Science vs. Christianity

Having seen enough Bishop Barron videos where he says that polls show that people who leave the church frequently cite the “conflict” between “science” and “religion”, I’m thinking that I might make some videos on my YouTube channel about how there is no conflict between science and (orthodox) Christianity. This is a multi-faceted topic, though, so it will probably result in multiple videos.

Sub-topics include:

Most People Don’t Know Science: Probably the biggest issue is that a lot of the “science” which is supposed to contradict religion isn’t actually scientific, or isn’t modern science. (E.g. the idea that human beings don’t have a common ancestor isn’t scientific, or, if you can find someone who does propose that, has no evidence to back it up.) The scientific theory of evolution is widely misunderstood, as is quite a lot of physics, too. Etc.

Many People Don’t Know Christianity: A lot of people don’t know what would and would not contradict Christianity, anyway. E.g. the universe being 12+ billion years old doesn’t contradict Christianity, evolution doesn’t contradict Christianity, etc.

Models vs. Reality: Science, or what most people think of as science, consists in the making of models, not in describing reality as it is. Models can be useful while being inaccurate, just as the ptolemaic model of the solar system was quite useful for predicting the movement of the planets. A model having predictive power about a very narrow aspect of reality doesn’t tell you much about reality as it is.

Science Isn’t Engineering: A lot of people confuse science with engineering and think that engineering means that “science” must be “true”. In fact, a very narrow bit of theoretical science actually precedes engineering, rather than tries to explain it after the fact. Where it does, the parts which are demonstrated to be “true” are things like the theory of electromagnetism.

Epistemology: the nature of the scientific method is that all it produces are hypotheses, and these hypotheses have often turned out to be wrong in the past. Even scientific experiments are often badly misinterpreted until later, when they are retroactively interpreted correctly (or, more precisely, in line with our current preferred interpretation).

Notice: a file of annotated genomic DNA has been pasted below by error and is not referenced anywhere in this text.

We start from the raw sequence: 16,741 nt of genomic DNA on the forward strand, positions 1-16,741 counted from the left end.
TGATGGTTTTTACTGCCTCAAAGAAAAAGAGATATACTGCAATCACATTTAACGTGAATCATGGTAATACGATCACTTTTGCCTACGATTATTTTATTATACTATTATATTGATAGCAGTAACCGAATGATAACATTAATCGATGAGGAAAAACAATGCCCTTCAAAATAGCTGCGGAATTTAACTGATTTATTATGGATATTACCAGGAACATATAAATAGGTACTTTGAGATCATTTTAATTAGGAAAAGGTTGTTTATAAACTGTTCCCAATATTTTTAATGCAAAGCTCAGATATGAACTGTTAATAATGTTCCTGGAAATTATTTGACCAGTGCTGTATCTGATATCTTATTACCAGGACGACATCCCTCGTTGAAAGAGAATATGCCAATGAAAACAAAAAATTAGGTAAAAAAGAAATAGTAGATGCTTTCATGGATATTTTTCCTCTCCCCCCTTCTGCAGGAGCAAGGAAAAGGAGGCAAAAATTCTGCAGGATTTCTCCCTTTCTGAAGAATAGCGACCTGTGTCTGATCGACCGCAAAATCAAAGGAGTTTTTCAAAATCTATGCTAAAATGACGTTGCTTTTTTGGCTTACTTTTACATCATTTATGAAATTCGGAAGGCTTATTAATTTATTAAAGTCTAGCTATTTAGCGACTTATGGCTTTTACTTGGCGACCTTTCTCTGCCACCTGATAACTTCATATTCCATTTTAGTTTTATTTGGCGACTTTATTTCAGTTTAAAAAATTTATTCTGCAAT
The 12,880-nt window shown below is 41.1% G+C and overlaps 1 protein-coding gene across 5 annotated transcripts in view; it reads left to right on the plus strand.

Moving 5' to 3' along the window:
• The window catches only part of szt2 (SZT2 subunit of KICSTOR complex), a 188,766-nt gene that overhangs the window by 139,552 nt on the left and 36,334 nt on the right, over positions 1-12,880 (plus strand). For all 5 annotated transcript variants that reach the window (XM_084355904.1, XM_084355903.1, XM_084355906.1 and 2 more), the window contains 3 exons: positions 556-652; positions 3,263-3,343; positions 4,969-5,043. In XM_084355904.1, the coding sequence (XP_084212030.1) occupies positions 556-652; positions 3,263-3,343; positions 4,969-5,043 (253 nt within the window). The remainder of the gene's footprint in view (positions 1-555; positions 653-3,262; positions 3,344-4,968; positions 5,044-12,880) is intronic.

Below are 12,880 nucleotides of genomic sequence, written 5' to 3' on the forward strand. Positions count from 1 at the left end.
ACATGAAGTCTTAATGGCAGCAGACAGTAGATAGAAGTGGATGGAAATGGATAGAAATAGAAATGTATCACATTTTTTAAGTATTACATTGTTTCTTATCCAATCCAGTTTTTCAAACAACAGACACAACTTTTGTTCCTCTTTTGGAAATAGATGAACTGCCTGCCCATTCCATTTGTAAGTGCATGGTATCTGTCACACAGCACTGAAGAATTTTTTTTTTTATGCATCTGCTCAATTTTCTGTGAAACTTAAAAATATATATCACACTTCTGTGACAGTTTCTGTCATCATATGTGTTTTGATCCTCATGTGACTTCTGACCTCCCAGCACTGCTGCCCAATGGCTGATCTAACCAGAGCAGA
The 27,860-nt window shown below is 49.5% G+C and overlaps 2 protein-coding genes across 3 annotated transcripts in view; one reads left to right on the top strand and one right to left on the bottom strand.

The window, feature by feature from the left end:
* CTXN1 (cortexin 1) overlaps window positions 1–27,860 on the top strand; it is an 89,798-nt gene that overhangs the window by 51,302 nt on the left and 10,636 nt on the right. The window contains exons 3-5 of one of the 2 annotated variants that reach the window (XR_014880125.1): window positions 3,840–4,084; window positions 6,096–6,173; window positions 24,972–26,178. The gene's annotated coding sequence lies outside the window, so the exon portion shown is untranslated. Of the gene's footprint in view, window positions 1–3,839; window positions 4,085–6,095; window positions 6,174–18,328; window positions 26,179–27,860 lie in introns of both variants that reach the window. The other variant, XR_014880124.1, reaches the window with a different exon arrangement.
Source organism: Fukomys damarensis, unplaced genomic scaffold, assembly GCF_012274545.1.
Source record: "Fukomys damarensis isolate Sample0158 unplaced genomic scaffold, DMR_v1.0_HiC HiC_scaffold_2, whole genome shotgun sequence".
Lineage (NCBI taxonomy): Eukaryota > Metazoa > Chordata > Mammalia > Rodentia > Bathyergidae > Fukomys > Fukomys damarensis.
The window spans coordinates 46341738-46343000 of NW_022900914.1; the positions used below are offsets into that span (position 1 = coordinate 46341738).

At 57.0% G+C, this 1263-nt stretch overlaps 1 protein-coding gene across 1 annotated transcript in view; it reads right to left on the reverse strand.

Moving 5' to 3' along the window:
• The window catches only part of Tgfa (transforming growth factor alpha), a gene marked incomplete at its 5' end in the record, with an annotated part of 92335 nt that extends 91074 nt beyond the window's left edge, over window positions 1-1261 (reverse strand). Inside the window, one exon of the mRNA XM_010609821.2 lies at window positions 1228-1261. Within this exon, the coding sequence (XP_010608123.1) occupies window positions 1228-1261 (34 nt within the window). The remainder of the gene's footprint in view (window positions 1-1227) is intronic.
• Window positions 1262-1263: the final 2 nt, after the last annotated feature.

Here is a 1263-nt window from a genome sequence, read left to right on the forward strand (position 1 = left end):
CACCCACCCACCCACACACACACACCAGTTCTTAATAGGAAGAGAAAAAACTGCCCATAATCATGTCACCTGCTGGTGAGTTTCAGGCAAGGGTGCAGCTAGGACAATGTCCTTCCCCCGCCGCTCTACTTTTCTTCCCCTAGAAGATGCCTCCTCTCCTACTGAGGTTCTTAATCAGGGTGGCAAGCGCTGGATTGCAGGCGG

Rationality: Science presumes the world to be rationally intelligible, which only makes sense within a framework where human beings are made in the image of a creator who created the world according to a rational purpose. (This includes Judaism and Islam, and some variants of philosophical theism, e.g. Platonism or Aristotelianism.)

Religion as Bad Science Creation Myth For Religion: A lot of people think of religions in general as merely being bad science, i.e. as a way to explain the world around them. As if, to quote my friend Andrew, the Romans worshiped Janus the god of doors to explain why doors existed.

No One Actually Believes Science Anyway: E.g. Neck-down darwinism (“from the neck down, our bodies are evolved, from the neck up, all men are created equal”). No one holds that physical determinism (assumed in science) means that rapists shouldn’t be punished because they couldn’t help it. The point is that people know how limited science really is when they care to.

Scientific Methodological Assumptions Aren’t Science: Science is well known for what is sometimes called “methodological naturalism,” i.e. the assumption that what it studies is purely natural. This doesn’t mean that the whole world is natural, only that science is only looking at the parts that are. In like manner, the assumption that the laws of physics are the same throughout space and time is purely an assumption with no proof. The assumption that what we can see (detect) is all that exists, despite us clearly being at the wrong scale to see what electrons do in low-energy environments, does not make it so.

What other subjects should be included? (Please comment below.)


Update: I got a request on Twitter to go into depth on theistic evolution.

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